Family Discord and Abuse: When Disrespectful, Bullying Behaviors at Work Go Unchecked

Posted by Dr. Holly Latty-Mann on

In my first management role a few decades ago, I had a direct report who on occasion would bully me and others.  In dire need of leadership development, I made some futile attempts to manage this problem behavior before eventually firing him. It took a lot of personal work on my part since that time to get to where I can successfully eliminate bullying behaviors while salvaging the talent for which the person was hired in the first place.

When managers do not intervene bullying behaviors, including those directed at them,  they open the door for other would-be bullies to show them and others the same disrespect. I believe if weak managers as described above were to consider some documented far-reaching consequences of what can happen when bullying behaviors are left unchecked, that may be inspiration enough for them to seek coaching or leadership development.  As a clinical psychologist who has taken over two thousand histories of former clients and patients (Duke Medical Center), I can say that it is a phenomenon that the one bullied at work may end up displacing his or her anger onto innocent others at home, work, or elsewhere.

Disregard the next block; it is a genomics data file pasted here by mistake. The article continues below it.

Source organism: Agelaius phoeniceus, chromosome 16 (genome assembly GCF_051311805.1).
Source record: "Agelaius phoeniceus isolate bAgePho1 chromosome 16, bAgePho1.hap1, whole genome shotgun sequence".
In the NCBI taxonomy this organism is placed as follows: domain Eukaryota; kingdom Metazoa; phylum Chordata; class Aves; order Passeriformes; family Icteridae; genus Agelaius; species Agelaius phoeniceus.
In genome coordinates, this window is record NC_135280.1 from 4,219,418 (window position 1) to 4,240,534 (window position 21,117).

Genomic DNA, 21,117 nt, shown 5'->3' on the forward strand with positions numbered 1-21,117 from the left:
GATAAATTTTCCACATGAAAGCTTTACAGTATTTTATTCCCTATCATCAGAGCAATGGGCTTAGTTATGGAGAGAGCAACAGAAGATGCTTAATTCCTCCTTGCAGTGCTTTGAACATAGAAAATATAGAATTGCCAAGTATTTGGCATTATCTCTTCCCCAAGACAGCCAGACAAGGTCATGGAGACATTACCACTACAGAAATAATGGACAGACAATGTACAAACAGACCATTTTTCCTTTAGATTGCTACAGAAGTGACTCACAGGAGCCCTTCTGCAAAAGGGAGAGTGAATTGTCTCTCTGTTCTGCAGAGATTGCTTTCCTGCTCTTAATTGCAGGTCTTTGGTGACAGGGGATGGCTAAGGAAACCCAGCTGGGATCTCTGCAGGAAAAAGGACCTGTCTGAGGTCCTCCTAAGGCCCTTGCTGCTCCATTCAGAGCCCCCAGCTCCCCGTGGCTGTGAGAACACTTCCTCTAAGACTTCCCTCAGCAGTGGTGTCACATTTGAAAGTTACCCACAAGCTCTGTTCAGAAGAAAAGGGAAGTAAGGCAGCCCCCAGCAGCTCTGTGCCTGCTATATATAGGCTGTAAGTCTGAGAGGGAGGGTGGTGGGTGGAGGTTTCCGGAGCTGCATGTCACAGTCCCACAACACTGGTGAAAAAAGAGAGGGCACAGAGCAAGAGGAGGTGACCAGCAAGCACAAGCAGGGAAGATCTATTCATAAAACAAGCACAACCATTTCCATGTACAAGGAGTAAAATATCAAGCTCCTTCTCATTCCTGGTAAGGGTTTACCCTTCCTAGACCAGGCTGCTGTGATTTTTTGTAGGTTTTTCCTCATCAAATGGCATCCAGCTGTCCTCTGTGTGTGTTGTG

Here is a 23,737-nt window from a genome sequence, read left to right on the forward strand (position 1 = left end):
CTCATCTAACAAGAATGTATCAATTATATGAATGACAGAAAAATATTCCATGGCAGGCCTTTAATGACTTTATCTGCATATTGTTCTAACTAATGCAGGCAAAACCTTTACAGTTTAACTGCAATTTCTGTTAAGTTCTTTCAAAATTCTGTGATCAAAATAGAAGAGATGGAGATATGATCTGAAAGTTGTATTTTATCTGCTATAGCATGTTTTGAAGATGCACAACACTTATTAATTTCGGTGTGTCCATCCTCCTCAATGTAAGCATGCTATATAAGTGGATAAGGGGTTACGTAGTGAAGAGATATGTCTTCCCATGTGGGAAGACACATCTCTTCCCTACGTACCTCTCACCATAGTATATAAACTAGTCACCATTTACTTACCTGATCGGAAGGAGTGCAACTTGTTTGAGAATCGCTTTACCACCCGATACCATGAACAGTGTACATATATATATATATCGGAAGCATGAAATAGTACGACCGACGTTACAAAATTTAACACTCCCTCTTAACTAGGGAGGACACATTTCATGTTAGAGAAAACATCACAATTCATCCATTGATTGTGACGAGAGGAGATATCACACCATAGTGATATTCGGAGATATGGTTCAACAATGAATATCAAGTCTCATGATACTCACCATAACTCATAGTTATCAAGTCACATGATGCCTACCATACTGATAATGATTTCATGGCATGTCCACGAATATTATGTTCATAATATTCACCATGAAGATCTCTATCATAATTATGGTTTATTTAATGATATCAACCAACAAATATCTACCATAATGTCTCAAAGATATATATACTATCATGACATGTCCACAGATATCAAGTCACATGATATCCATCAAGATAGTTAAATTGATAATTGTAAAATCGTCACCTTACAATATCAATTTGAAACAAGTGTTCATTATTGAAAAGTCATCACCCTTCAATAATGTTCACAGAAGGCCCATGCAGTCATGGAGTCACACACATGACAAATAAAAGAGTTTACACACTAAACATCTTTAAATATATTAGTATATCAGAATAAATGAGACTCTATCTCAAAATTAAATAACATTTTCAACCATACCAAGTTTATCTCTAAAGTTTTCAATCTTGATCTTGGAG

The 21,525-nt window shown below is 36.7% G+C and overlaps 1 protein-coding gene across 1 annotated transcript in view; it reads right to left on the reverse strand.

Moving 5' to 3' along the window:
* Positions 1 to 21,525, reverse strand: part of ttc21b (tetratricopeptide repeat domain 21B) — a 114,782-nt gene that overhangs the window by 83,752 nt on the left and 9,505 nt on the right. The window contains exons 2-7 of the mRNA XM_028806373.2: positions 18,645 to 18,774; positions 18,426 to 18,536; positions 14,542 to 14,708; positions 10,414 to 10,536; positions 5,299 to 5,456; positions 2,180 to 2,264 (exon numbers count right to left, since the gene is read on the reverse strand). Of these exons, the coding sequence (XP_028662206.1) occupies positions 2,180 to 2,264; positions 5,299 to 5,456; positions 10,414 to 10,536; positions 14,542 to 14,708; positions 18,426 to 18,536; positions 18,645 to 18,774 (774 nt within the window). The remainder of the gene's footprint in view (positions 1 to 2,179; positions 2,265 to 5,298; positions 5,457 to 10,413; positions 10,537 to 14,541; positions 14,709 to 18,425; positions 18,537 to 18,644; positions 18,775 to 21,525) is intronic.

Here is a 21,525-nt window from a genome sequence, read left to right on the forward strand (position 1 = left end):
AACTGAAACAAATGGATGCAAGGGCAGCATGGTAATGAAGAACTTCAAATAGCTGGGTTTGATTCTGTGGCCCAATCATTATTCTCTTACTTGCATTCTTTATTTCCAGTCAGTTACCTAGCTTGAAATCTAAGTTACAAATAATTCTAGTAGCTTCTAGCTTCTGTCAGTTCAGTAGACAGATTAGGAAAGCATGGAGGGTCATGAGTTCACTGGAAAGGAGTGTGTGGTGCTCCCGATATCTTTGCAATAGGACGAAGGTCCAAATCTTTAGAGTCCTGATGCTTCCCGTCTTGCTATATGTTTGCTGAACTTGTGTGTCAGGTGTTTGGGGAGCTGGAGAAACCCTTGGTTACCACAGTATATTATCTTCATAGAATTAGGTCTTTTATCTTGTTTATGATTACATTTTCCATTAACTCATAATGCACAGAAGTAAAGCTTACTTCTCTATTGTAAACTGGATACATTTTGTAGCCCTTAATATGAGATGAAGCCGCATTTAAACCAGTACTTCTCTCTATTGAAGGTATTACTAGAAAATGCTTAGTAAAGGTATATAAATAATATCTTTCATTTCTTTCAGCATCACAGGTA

The point is this: Managers who allow bullies their free reign of terror should consider themselves vicariously responsible for a certain amount of domestic discord or abuse, both subtle and not-so-subtle.  Such “fear-of-confrontation” managers owe it to these ultimate victims to seek leadership development for both themselves and the bully in question.  Most people who engage in what others perceive as bullying behaviors tend to deny such behaviors are mean-spirited. Indeed it is often due to low-level self-awareness or emotional intelligence. It is not an IQ thing; oftentimes the reticent manager is bright but simply doesn’t know a better way to intervene, and the bully himself or herself likewise essentially doesn’t know a better way to motivate others while managing their stress. With thousands of leadership coaches and programs worldwide, abundant resources exist not only to help hone those skills essential to managing bullies but also to help bullies out of their dysfunctional patterns.


Comments are closed.